Taking us back to when the Poor Laws were originally created in 1601, under Elizabeth I and the various transitions that if has gone through. How the 1834 reform act was created to answer the problems of the agricultural economy but by 1850 was not fit for purpose with the new industrialisation and the many changes that Britain underwent during the Victorian period.

Renwick, guides through the change of thinking of the laissez-faire free market liberal thinking, and the self-help, individualism and the moral being. To 1906, when the change in political thinking, that what went before was not changing the situation of the poor and it was 1909, that two reports were published offering different opinions on social reform.

One of the mist fascinating periods for social reform and welfare was from 1900 to the creation of the welfare state after the Second World War. Dealing not only with how to deal with unemployment, the housing and the soldiers that came home from all the wars that Britain involved itself in. Using the Boer War as the spur for social change as the working classes became the subject of the speculation they simply were not physically fit enough and posed a threat to the fabric of the nation.

This is an excellent book for those who are social historians as well as those who have a general interest in the development of welfare and welfare reform. Simply an excellent book. ( )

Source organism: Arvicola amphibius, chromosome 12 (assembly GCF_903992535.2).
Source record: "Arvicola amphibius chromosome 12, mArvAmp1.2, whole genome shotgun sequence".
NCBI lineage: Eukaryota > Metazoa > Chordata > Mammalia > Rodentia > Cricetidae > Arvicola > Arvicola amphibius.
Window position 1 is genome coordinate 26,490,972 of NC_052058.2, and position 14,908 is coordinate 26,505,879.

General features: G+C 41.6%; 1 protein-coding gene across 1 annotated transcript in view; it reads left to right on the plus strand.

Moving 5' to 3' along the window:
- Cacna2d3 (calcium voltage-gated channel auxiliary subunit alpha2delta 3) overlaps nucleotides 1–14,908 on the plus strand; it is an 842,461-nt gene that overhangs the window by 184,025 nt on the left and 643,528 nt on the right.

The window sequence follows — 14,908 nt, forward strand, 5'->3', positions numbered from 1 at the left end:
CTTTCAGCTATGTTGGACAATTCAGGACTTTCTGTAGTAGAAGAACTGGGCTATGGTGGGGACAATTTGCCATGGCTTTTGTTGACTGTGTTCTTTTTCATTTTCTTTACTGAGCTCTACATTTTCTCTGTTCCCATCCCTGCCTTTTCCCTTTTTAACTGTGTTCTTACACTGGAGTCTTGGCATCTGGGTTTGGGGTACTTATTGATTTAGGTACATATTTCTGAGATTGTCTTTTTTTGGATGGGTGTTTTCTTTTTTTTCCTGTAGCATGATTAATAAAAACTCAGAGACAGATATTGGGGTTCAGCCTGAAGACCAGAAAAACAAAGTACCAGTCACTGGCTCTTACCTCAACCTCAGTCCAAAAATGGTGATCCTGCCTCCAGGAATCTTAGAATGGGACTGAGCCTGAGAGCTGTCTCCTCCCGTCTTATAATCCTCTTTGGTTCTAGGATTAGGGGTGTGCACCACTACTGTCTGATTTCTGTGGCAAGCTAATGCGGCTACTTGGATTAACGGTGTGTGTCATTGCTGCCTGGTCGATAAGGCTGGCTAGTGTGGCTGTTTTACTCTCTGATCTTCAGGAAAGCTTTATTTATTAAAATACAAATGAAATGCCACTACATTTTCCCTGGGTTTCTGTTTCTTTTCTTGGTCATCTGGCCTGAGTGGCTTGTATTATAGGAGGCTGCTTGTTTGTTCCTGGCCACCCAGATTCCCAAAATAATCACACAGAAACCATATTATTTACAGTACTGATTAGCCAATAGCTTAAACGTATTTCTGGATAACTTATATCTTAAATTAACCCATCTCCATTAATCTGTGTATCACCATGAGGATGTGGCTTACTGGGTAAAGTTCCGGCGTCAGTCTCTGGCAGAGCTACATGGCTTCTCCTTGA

atticusfinch1048 | Sep 4, 2017 |
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Today, everybody seems to agree that something has gone badly wrong with the British welfare state. In the midst of economic crisis, politicians and commentators talk about benefits as a lifestyle choice, and of "skivers" living off hard-working "strivers" as they debate what a welfare state fit for the twenty-first century might look like. This major new history tells the story of one the greatest transformations in British intellectual, social and political life- the creation of the welfare state, from the Victorian workhouse, where you had to be destitute to receive help, to a moment just after the Second World War, when government embraced responsibilities for people's housing, education, health and family life, a commitment that was unimaginable just a century earlier. Though these changes were driven by developments in different and sometimes unexpected currents in British life, they were linked by one over-arching idea- that through rational and purposeful intervention, government can remake society. It was an idea that, during the early twentieth century, came to inspire people across the political spectrum. Not only could poverty be conquered, but the policies used to do so could produce better citizens who would in turn create a modern and dynamic Britain. In exploring this extraordinary transformation, Bread for Allexplores and challenges our assumptions about what the welfare state was originally for, and the kinds of people who were involved in creating it. In doing so, it asks what the idea of the welfare state continues to mean for us today.